379, 379, 393, 483, 393, 409, 483, 409, 483, 585, 585, 555, 555,

323, 341, 327, 408, 353, 391, 468, 393, 468, 510, 510, 510, 510,

257, 229, 203 > 189, 175, 161, 135, 119 281, 203 < 189, 175, 161, 133, 119, 107 279, 257, 203 > 189/190, 175, 121 393, 229, 203 < 189/190, 175, 161, 121 273, 255, 161, 135

367, 313, 257, 203, 189, 175, 135, 109 408, 393, 311, 241, 203, 189, 129, 69 311, 257, 245, 203, 189, 175, 135, 121 408, 393, 279, 257, 203 = 189, 135, 119 495, 382, 292, 203, 189, 161, 135, 107 495, 382, 292, 203, 189, 161, 133 495, 393, 352, 292, 218, 203 > 189 495, 393, 352, 292, 203 c.=189, 133

Pimaric acid Sandaracopimaric acid Isopimaric acid Didehydroabietic acid Dehydroabietic acid Abietic acid

Moronic acid Oleanonic acid Oleanolic acid Oleanonic aldehyde Olean-12-ene derivative Ursolic acid

Isomasticadienonic acid Masticadienonic acid

24-norolean-3,12-diene

24-norursa-3,12-diene

3-epi-b-amyrin

3-epi-a-amyrin

24-norursa-3,12-dien-11-one

b-amyrenone

b-amyrin

a-amyrenone

a-amyrin

a-boswellic acid

b-boswellic acid

3-O-acetyl-a-boswellic acid

3-O-acetyl-b-boswellic acid

system, fitted with a 30 m x 0.25 mm, 0.25 mm HP-5MS 5% phenyl methyl siloxane phase fused silica column (Agilent), connected to a 5975C inert XL triple axis mass selective detector. The splitless injector and interface were maintained at 300 °C and 280 °C respectively and the carrier gas, helium, at constant flow. The temperature of the oven was programmed to rise from 50 °C (isothermal for 2 min) to 350 °C (isothermal for 10 min) at a gradient of 10 °C per min. The column was directly inserted into the ion source where electron ionisation (EI) spectra were obtained at 70 eV with full scan from m/z 50—800 amu.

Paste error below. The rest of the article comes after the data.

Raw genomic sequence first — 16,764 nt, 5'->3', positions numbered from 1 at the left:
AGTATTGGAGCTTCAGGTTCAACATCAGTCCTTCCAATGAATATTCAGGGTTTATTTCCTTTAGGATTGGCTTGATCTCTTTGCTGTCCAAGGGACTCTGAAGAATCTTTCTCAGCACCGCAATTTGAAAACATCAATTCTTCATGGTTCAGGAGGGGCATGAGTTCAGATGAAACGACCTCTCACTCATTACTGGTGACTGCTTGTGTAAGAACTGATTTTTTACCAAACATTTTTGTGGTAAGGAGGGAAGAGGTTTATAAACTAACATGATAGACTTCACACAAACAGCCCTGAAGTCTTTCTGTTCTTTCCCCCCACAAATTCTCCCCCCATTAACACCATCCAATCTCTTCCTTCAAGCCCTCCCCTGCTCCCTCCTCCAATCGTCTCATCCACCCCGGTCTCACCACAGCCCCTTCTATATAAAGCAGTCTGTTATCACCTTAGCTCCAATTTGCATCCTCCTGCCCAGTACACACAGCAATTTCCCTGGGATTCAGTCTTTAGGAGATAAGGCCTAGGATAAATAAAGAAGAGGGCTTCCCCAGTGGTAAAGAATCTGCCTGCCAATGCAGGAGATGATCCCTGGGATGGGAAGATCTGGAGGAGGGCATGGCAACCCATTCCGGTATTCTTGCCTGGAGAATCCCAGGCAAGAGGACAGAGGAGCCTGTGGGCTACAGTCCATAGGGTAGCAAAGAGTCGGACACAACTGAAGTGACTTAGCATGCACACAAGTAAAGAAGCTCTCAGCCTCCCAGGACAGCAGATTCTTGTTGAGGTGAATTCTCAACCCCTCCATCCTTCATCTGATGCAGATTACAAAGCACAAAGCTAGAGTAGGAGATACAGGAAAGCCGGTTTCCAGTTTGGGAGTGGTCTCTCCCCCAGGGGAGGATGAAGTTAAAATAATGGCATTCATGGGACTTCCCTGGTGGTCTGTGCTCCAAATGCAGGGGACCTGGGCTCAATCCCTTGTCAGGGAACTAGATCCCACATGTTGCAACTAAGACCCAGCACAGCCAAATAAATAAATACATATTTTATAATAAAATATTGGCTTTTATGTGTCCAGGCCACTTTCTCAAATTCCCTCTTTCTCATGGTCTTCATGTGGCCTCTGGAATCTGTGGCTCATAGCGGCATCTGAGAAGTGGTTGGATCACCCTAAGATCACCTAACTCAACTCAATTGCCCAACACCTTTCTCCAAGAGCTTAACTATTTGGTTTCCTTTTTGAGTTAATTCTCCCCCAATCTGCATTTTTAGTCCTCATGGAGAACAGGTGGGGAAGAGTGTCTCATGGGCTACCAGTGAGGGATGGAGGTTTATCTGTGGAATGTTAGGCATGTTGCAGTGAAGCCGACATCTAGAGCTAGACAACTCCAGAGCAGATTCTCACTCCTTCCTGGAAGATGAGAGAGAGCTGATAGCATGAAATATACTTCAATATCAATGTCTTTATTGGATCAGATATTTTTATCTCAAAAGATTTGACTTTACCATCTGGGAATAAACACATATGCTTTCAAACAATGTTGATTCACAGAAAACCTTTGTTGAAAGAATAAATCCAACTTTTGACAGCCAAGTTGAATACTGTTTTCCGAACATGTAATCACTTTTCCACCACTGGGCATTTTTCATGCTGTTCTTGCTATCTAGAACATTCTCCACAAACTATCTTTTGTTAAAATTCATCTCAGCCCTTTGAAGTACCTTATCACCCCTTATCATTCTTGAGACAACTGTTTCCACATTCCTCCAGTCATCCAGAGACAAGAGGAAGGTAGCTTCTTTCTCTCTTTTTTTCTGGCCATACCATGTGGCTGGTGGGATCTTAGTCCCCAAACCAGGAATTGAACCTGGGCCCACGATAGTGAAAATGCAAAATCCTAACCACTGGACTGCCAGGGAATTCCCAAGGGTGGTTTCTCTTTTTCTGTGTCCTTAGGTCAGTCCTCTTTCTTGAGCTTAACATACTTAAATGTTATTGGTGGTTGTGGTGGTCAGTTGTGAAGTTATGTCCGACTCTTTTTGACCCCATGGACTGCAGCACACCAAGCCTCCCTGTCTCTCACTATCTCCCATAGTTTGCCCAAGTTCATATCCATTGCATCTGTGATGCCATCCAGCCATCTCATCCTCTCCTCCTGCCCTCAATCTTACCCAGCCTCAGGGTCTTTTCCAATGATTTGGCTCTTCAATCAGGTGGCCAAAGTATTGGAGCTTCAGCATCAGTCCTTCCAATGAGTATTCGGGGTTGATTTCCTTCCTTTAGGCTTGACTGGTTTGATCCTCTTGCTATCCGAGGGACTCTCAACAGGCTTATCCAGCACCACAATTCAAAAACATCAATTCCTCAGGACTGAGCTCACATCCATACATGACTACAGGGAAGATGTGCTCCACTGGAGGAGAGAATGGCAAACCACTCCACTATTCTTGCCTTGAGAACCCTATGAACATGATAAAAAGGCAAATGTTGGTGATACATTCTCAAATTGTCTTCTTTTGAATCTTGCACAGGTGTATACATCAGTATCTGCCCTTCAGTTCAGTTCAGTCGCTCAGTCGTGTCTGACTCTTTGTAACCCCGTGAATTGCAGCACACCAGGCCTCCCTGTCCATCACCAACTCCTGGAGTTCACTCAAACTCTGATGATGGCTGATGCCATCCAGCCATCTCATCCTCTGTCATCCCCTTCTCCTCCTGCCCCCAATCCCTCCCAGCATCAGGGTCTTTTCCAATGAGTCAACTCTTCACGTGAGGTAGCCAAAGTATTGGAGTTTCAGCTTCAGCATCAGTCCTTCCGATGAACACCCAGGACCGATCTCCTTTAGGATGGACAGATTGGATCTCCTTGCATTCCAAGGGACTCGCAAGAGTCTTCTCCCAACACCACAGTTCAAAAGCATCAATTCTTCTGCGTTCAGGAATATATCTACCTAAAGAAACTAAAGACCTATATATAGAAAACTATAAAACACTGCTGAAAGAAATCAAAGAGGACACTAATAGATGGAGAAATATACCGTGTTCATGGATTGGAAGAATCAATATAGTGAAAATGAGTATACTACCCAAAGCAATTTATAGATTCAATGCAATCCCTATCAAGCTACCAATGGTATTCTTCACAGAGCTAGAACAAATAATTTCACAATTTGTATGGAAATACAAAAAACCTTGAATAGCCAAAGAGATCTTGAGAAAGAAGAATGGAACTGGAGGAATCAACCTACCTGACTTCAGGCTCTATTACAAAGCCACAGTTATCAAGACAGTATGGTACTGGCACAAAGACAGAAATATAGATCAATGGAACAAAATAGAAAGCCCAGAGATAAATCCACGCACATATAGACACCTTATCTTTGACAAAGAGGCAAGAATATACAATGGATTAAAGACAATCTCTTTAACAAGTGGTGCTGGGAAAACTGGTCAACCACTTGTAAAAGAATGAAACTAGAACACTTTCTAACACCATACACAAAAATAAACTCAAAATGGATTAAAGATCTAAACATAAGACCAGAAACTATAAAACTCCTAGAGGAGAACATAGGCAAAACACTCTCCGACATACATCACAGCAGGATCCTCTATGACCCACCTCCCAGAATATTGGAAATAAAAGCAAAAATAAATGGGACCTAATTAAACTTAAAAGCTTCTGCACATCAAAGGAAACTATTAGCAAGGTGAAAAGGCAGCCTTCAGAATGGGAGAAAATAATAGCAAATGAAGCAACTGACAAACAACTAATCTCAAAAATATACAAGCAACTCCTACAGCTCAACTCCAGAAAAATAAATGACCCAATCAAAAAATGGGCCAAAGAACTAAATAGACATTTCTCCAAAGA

3.4. Identification of lipid components

The GC—MS results obtained from the trimethylsilylated solvent extracts of the archaeological and modern samples are presented as total ion current (TIC) and extracted ion current (XIC) chromato-grams. Each separated component is shown as a discrete peak with the area beneath representative of its relative abundance. Those compounds amenable to separation were identified through their characteristic fragmentation patterns and in comparison with the mass spectral literature and empirical data from modern reference samples. The key components discussed in the text have been labelled, with details given in Table 2. Only suites of terpenoid biomarkers were interpreted as positive evidence for resinous ex-udates despite the low probability of their natural occurrence in British soils.

4. Results

Analysis demonstrated that most samples were contaminated with phthalate plasticizers and related compounds, presumably derived from the plastic wrappings. In a number of cases (n = 14 burials) any organic compounds fell below the limits of detection.

The remainder of the normative inhumations, in common with the controls and 13 of the 'package' burials contained only ubiquitous lipid species (n-alkanes n-alkanols, carboxylic acids and steroidal compounds) indicative of contributions from degraded plant and animal tissues with some microbial input (Fig. 1; Appendix, Table S1). These are common components of soil organic matter with ingress into the stone and lead containers the result of poorly fitting joints or subsequent damage. Nonetheless, the combination

P phthalate plasticisers

• n-alkanes

A n-alkanols

* carboxylic acids

10 15 20 25 30 35 40

Retention time (min)